Keynote

Phoebe Sengers
(Cornell University) sengers
From the mainstream to the center: Using niche perspectives to reframe designs

Abstract:
The targets of IT design are frequently “typical users” – ordinary individuals who we would expect to use our system. Framed this way, system design often builds in particular conceptions of who is ”ordinary,” such as white-collar office workers or upwardly mobile, urban 20-somethings. Such ideas of what it means to be “normal” can greatly constrain our design spaces and the interventions we can imagine making as designers. In this talk, I will argue that consideration of the values, perspectives, and experiences of people outside of the technological mainstream can open up valuable new opportunities for design for everyone. I will describe how understanding traditional Newfoundland villagers, Icelandic fishermen, families focused on simple living, and Jamaican mobile phone adopters leads to new ways of thinking about the potential role for technology in “ordinary” users’ lives.

This talk describes joint work with Maria Hakansson, Hronn Holmer, and Kaiton Williams.

http://www.cs.cornell.edu/people/sengers/

Bio:
Phoebe Sengers is an associate professor of Information Science and Science & Technology Studies at Cornell University, where she runs the Culturally Embedded Computing Group. She uses insights from cultural analysis of IT to identify and rethink the assumptions underlying technologies, to build new applications for computing, and to develop new techniques for designing and evaluating technologies. She received her PhD in Artificial Intelligence & Cultural Theory in 1998 from CMU, was a Fulbright Scholar at the Zentrum fuer Kunst und Medientechnologie in Karlsruhe, and was a postdoctoral researcher at
the GMD. She was a recipient of best paper awards or nominations at CHI ’07, ’08, ’09, ’10, and ’11. Sengers’s research is supported by the Intel Science & Technology Center for Social Computing and by the National Science Foundation.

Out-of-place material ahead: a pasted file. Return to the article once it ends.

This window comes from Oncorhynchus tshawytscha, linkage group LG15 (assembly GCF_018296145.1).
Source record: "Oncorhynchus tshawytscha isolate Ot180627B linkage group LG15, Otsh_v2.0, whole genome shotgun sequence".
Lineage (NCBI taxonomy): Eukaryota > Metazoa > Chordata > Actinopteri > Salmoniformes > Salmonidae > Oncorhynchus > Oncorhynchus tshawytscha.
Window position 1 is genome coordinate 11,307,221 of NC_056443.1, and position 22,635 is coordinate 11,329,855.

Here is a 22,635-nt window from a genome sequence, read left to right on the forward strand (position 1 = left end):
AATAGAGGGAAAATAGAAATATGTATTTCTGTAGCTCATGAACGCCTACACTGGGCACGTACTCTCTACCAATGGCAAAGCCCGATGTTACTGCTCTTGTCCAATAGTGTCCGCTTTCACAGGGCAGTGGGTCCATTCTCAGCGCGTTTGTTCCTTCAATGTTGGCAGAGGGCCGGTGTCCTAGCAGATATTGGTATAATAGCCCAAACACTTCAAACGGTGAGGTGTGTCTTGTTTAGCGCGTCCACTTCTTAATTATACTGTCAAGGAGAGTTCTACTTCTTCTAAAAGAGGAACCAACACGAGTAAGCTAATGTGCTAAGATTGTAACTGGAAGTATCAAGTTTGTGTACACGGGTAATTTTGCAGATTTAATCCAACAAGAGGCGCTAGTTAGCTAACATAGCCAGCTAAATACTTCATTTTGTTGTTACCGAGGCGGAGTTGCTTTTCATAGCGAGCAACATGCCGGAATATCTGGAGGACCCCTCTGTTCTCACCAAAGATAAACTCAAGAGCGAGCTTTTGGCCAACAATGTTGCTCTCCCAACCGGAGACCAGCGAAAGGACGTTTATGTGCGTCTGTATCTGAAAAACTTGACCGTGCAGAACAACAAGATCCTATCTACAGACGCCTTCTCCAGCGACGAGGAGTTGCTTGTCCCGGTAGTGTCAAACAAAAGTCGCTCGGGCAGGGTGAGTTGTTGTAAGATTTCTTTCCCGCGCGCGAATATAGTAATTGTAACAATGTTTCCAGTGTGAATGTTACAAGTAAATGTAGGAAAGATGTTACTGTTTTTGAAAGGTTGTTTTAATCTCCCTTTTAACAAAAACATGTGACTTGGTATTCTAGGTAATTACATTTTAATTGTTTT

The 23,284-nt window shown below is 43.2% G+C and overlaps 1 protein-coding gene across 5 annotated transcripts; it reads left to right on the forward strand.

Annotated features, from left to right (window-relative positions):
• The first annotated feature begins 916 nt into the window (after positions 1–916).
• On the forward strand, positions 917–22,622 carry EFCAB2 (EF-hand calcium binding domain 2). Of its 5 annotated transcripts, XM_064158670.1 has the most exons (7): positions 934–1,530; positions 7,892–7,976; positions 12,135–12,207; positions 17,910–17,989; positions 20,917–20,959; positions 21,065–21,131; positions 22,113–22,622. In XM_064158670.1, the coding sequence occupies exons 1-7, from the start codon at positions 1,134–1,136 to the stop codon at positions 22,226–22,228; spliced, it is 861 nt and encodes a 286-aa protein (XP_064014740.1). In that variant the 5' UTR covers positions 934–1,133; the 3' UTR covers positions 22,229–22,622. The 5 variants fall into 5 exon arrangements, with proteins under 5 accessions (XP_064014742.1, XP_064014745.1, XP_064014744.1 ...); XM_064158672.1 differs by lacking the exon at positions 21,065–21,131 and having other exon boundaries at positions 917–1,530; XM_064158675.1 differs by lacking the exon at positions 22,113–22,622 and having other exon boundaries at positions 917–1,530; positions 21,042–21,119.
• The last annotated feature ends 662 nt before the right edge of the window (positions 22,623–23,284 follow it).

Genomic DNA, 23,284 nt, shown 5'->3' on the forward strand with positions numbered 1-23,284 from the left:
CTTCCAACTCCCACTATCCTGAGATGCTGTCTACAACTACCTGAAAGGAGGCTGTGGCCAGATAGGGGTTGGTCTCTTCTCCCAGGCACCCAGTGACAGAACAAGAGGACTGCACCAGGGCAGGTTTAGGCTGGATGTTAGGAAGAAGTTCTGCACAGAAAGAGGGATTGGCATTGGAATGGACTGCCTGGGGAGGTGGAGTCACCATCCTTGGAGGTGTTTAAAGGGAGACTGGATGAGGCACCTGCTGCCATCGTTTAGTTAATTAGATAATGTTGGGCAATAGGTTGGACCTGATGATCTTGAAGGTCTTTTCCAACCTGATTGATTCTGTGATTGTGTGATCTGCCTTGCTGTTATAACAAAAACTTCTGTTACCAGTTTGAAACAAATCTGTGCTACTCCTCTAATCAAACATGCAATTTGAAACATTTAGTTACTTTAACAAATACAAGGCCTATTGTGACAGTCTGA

Related publications:

  • Maria Håkansson and Phoebe Sengers. “Beyond Being Green: Simple Living Families and ICT.” In Proc. CHI 2013, April 2013
  • Hrönn Brynjarsdóttir, Maria Håkansson, James Pierce, Eric Baumer, Carl DiSalvo, and Phoebe Sengers. “Sustainably Unpersuaded: How Persuasion Narrows Our Vision of Sustainability.” In Proc. CHI 2012, April 2012.
  • Phoebe Sengers. “What I Learned on Change Islands: Reflections on IT and pace of life.” interactions, 18, 2 (March 2011), 40-48
  • Carl DiSalvo, Phoebe Sengers, and Hrönn Brynjarsdóttir. “Mapping the Landscape of Sustainable HCI.” In Proc. CHI 2010.
  • Susan Wyche, Phoebe Sengers, and Rebecca E. Grinter. “Historical Analysis: Using the Past to Design the Future.” In Proc. Ubiquitous Computing (Ubicomp) 2006, pp 35-51.
  • Phoebe Sengers and Bill Gaver. “Staying Open to Interpretation: Engaging Multiple Meanings in Design and Evaluation.” In Proc. Designing Interactive Systems (DIS) 2006, pp. 99-108.
  • Genevieve Bell, Mark Blythe, and Phoebe Sengers. “Making by Making Strange: Defamiliarization and the design of domestic technology.” ACM Transactions on Computer-Human Interaction (TOCHI), Special issue on Social Issues and HCI, Vol. 12, No. 2, June 2005, Pages 149-173.

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